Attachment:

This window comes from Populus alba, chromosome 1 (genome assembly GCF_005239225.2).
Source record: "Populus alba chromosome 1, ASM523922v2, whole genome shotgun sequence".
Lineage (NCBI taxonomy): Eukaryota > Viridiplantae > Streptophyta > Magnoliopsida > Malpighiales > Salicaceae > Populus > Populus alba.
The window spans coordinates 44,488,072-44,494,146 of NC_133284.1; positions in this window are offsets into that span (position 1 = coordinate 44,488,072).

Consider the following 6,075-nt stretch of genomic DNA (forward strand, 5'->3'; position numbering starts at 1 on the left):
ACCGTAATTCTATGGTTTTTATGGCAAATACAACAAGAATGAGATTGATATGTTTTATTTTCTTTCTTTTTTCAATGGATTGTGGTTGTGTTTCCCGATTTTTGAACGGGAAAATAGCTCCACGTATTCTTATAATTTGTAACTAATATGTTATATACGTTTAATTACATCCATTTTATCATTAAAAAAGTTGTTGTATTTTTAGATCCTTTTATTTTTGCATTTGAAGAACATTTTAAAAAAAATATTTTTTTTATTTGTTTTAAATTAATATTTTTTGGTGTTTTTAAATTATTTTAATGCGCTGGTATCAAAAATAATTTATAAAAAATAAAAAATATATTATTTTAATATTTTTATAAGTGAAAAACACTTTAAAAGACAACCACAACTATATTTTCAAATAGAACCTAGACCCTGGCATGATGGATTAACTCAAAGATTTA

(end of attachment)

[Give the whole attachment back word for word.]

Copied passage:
This window comes from Populus alba, chromosome 1 (genome assembly GCF_005239225.2).
Source record: "Populus alba chromosome 1, ASM523922v2, whole genome shotgun sequence".
Lineage (NCBI taxonomy): Eukaryota > Viridiplantae > Streptophyta > Magnoliopsida > Malpighiales > Salicaceae > Populus > Populus alba.
The window spans coordinates 44,488,072-44,494,146 of NC_133284.1; positions in this window are offsets into that span (position 1 = coordinate 44,488,072).

Consider the following 6,075-nt stretch of genomic DNA (forward strand, 5'->3'; position numbering starts at 1 on the left):
ACCGTAATTCTATGGTTTTTATGGCAAATACAACAAGAATGAGATTGATATGTTTTATTTTCTTTCTTTTTTCAATGGATTGTGGTTGTGTTTCCCGATTTTTGAACGGGAAAATAGCTCCACGTATTCTTATAATTTGTAACTAATATGTTATATACGTTTAATTACATCCATTTTATCATTAAAAAAGTTGTTGTATTTTTAGATCCTTTTATTTTTGCATTTGAAGAACATTTTAAAAAAAATATTTTTTTTATTTGTTTTAAATTAATATTTTTTGGTGTTTTTAAATTATTTTAATGCGCTGGTATCAAAAATAATTTATAAAAAATAAAAAATATATTATTTTAATATTTTTATAAGTGAAAAACACTTTAAAAGACAACCACAACTATATTTTCAAATAGAACCTAGACCCTGGCATGATGGATTAACTCAAAGATTTA